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ActiveRecord vs. Ecto
Part One

Elvio Viçosa Jr on

Data is a core part of most software applications. Mapping and querying data from a database is a recurring task in the life of a developer. Because of this, it is important to understand the process and be able to use abstractions that simplify the task.

In this post, the first of a series of two, you’ll find a comparison between ActiveRecord (Ruby) and Ecto (Elixir). We’ll see how both tools enable developers to migrate and map database schemas.

So we’ll be comparing Apples and Oranges. (Original) Batgirl, who never needed to say a word, versus Batman, explicitly stating ‘I’m Batman’. Implicit, convention over configuration, versus Explicit intention. Round one. Fight!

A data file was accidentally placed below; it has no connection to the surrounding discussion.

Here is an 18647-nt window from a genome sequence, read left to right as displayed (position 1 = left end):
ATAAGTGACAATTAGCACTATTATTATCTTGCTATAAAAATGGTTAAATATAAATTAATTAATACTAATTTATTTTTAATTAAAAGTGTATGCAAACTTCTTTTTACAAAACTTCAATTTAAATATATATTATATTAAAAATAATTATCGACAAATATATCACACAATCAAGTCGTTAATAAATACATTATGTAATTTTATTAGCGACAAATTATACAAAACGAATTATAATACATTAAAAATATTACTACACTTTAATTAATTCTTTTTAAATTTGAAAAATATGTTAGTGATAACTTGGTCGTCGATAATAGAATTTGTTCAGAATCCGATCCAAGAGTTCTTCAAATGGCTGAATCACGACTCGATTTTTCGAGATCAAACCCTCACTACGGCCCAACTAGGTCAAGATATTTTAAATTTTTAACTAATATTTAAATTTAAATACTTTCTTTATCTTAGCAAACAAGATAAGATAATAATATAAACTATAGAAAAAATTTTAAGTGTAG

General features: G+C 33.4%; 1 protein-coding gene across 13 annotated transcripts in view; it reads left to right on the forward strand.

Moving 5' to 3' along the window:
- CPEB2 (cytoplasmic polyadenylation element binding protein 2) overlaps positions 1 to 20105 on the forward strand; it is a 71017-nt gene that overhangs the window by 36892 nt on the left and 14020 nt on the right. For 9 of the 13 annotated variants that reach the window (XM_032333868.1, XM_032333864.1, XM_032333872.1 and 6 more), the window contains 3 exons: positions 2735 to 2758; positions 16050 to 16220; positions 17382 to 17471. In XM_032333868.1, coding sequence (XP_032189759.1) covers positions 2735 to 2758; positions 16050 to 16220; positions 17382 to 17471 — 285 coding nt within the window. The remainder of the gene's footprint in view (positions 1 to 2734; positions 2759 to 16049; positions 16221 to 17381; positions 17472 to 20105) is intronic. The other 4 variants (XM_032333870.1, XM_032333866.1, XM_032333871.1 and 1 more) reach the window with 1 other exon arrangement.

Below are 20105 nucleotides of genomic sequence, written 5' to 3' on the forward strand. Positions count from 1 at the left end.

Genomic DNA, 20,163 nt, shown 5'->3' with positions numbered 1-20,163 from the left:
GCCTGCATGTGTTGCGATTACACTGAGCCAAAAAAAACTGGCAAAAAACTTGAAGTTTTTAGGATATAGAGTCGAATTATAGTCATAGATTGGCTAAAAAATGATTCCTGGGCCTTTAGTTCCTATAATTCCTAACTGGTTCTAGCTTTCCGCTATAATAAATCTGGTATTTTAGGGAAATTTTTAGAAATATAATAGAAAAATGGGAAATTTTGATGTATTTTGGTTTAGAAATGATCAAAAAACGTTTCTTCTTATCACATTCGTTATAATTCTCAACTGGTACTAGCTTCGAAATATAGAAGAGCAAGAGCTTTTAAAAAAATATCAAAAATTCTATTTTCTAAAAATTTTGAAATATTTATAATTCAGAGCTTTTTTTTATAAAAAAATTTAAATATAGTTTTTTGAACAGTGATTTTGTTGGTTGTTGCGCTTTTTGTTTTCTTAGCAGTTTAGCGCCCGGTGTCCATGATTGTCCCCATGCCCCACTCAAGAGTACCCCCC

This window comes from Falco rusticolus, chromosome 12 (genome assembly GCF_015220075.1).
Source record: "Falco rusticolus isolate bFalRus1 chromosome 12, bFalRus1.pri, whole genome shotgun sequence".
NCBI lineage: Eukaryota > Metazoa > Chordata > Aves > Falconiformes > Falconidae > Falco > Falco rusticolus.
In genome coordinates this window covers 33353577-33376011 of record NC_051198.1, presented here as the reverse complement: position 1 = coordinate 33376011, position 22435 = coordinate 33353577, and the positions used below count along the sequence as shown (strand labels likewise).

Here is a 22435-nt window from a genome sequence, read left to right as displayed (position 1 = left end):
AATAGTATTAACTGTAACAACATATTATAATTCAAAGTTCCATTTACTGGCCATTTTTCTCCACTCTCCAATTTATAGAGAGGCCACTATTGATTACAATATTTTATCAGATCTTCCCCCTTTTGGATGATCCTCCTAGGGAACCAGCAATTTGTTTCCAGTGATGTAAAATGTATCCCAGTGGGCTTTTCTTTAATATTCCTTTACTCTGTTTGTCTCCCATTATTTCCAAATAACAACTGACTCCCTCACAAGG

ActiveRecord

With more than 10 years since its release, chances are, you’ve already heard about ActiveRecord - the famous ORM that is shipped by default with Ruby on Rails projects.

ActiveRecord is the M in MVC - the model - which is the layer of the system responsible for representing business data and logic. ActiveRecord facilitates the creation and use of business objects whose data requires persistent storage in a database. It is an implementation of the ActiveRecord pattern which is itself, a description of an Object Relational Mapping system.

Although it is mostly known to be used with Rails, ActiveRecord can also be used as a standalone tool, getting embedded in other projects.

Ecto

When compared to ActiveRecord, Ecto is a quite new (and at the moment not as famous) tool. It is written in Elixir and is included by default in Phoenix projects.